Word of Kenny Shopsin’s death jolted the restaurant community on Monday. This eccentric figure had presided over the restaurant known informally as Shopsin’s (or more properly as Shopsin’s General Store) since 1973. The place began as a local Greenwich Village grocery that peddled roast beef sandwiches as a sideline and ended up being one of the quirkiest restaurants in the city, with a headache-inducing menu that ran to as many as 900 colorfully named selections in massive groupings. If you didn’t love Shopsin’s, you probably hated it, and it was the rare diner who didn’t have some opinion or hadn’t visited at least once.
To visit twice was to get to know Kenny. Appear at his tiny restaurant again, and you were his friend. Shopsin’s went through three incarnations during its history. Starting out at the corner of Bedford and Morton, where Snack Taverna now sits, it was forced to move early in this century to a location at 54 Carmine St., far too big. From thence, it moved to the Essex Street Market in 2007. In recent years, his youngest son, Zack, usually attended the griddle along with his sister Tamara, as Kenny sat on the sidelines, either dozing, giving orders, or kibitzing with well-wishers.
Towering, ample of girth, and given to wearing a black T-shirt and suspenders, Kenny was a memorable figure, especially when seated on his motorcycle riding to work from his apartment. He often wore a bandanna handkerchief as a headband, perhaps a vestige of bygone hippie days, and a fringe of graying hair peeped out underneath. In earlier times his wife, Eve — who died in 2003 — ran the front of the house, which was decorated with big jars of forgotten candies. It was understood that you were permitted to help yourself for free.
How did Kenny achieve his breathtakingly long menu? Every customer had their guesses. As a self-trained chef, he had few peers and often espoused unusual theories. He would never, he once told me, add both salt and pepper to a dish. But he kept both flavorings in a single shaker in a proportion known only to him, and thus would save himself the trouble of adding the seasonings separately. I was also told that he had a series of master stocks kept frozen, and each one of his dozens upon dozens of soups started out with a particular stock. He published a cookbook in 2008 called Eat Me: The Food and Philosophy of Kenny Shopsin, which is filled with all sorts of oddball tips, many surprisingly practical.
Sometimes his dishes were pure invention; other times they were inspired by his experience of eating or reading about a recipe from another country, or simply fantasizing about what the cooking from that country might be like. As a person who eats a lot of Senegalese food, I couldn’t say that his Senegalese peanut soup was particularly authentic, but it was damn good.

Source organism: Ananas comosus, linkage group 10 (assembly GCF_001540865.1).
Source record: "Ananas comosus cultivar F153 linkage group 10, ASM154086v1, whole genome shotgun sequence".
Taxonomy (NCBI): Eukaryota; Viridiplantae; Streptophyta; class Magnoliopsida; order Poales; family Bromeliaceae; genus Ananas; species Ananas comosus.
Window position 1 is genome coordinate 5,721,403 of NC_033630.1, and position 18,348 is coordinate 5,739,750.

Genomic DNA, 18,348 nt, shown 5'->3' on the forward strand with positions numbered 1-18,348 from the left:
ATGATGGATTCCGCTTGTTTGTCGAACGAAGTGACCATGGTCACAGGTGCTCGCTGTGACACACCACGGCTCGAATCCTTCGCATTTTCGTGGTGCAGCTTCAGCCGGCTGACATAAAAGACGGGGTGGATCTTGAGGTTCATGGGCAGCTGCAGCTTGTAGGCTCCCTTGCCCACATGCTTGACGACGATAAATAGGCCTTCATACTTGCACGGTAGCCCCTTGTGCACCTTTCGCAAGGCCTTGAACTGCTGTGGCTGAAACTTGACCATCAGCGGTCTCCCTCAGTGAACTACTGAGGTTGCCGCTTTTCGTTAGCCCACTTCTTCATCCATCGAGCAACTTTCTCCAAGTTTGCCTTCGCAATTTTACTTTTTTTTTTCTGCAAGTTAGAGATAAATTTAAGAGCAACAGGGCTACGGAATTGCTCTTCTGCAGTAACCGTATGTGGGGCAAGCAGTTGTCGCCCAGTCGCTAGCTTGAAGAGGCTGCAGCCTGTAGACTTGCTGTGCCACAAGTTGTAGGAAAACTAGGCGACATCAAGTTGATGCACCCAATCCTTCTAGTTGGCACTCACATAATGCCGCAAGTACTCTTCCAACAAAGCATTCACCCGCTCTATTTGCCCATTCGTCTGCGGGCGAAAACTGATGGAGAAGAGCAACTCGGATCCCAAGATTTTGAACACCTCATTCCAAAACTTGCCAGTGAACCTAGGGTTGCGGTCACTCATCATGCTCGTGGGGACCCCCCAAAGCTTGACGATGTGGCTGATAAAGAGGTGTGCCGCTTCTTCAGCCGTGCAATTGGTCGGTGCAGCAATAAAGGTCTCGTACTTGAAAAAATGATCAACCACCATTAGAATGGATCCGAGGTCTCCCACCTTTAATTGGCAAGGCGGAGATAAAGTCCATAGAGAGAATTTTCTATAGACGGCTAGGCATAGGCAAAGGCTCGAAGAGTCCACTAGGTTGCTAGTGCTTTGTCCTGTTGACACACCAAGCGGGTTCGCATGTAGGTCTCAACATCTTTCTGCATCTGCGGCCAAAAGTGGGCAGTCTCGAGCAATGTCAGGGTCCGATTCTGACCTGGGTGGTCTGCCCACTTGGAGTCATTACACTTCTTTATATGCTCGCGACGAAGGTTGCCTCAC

I became a regular around 2000 and went almost weekly, late in the morning, until Kenny and I had a falling out around 2004. I didn’t feel welcome anymore; I’d been 86’ed like so many others.
I’d fixed on a favorite dish early on and always ordered the same thing: Kenny’s sublime French toast. Over the years, I figured out how he did it — by using thick absorbent pieces of bakery white, dipping them in pure beaten eggs without milk or water added, and cooking the sopping slices in pure butter. Kenny always served maple syrup, so you didn’t mind what seemed at the time like fairly high prices. When I discussed the dish with him, he swore up and down the taste was due to the griddle he was using, which provided an even heat.
Other times, extraneous objects would launch dishes. He told me he started making ebelskivers when he found a device for cooking the globe-shaped Scandinavian pancakes in a junk shop. Such a crisp and perfect roundness! But there’s no doubt that part of the pleasure of eating at Shopsin’s came from interacting with Kenny, who could be by turns hilarious, abrasive, or morbidly reflective.
Of course, one notorious aspect of the place was The Rules, an unwritten code of conduct that must be adhered to by diners who hoped to eat at Shopsin’s. Violating the rules would usually result in expulsion from the restaurant; they were celebrated by Calvin Trillin in a 2002 article that appeared in the New Yorker.
Some of the rules I remember, and saw enforced at one time or another, included 1) No parties of more than four, 2) No outside beverages, even if it’s just a few sips of OJ left in the bottle as you enter the premises, 3) No two diners at a table are allowed to order the same thing, and 4) Upon appearing at the front door, you’re not allowed to request to see a menu. I once saw a party of Food & Wine staffers tossed out because there were five of them and they tried to break into a party of two and a party of three. Kenny detected the violation, and they were soon out on the street.
Kenny was an icon of the New York dining scene that can never be replaced, but anyone who ever saw him flip a pancake, crack a dirty joke, or ride past on his motorcycle could never forget him.